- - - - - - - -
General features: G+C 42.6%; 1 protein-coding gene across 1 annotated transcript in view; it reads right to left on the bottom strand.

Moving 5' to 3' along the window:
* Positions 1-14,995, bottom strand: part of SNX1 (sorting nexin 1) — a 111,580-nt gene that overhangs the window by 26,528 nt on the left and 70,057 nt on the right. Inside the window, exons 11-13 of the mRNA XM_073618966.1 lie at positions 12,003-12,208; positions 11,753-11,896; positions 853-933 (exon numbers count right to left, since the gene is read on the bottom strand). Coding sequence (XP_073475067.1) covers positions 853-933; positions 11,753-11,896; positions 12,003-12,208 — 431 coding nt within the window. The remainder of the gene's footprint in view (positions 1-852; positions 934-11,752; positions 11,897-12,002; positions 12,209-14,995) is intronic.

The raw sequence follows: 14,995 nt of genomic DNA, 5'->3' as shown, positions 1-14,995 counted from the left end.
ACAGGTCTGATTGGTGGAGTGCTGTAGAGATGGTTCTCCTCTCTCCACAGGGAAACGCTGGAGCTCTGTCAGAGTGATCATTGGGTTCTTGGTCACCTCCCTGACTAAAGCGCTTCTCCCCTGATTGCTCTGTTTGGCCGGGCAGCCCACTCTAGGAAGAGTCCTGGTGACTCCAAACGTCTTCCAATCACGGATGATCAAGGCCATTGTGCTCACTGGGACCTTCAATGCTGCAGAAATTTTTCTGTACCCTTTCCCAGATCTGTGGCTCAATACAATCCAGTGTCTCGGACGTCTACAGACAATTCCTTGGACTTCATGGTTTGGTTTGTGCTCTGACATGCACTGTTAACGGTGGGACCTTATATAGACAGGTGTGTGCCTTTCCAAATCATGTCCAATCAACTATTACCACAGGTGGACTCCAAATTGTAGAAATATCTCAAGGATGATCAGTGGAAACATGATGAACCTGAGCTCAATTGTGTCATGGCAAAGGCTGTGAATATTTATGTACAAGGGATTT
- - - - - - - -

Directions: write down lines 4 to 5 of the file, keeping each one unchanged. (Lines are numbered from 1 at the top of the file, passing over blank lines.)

The raw sequence follows: 14,995 nt of genomic DNA, 5'->3' as shown, positions 1-14,995 counted from the left end.
ACAGGTCTGATTGGTGGAGTGCTGTAGAGATGGTTCTCCTCTCTCCACAGGGAAACGCTGGAGCTCTGTCAGAGTGATCATTGGGTTCTTGGTCACCTCCCTGACTAAAGCGCTTCTCCCCTGATTGCTCTGTTTGGCCGGGCAGCCCACTCTAGGAAGAGTCCTGGTGACTCCAAACGTCTTCCAATCACGGATGATCAAGGCCATTGTGCTCACTGGGACCTTCAATGCTGCAGAAATTTTTCTGTACCCTTTCCCAGATCTGTGGCTCAATACAATCCAGTGTCTCGGACGTCTACAGACAATTCCTTGGACTTCATGGTTTGGTTTGTGCTCTGACATGCACTGTTAACGGTGGGACCTTATATAGACAGGTGTGTGCCTTTCCAAATCATGTCCAATCAACTATTACCACAGGTGGACTCCAAATTGTAGAAATATCTCAAGGATGATCAGTGGAAACATGATGAACCTGAGCTCAATTGTGTCATGGCAAAGGCTGTGAATATTTATGTACAAGGGATTT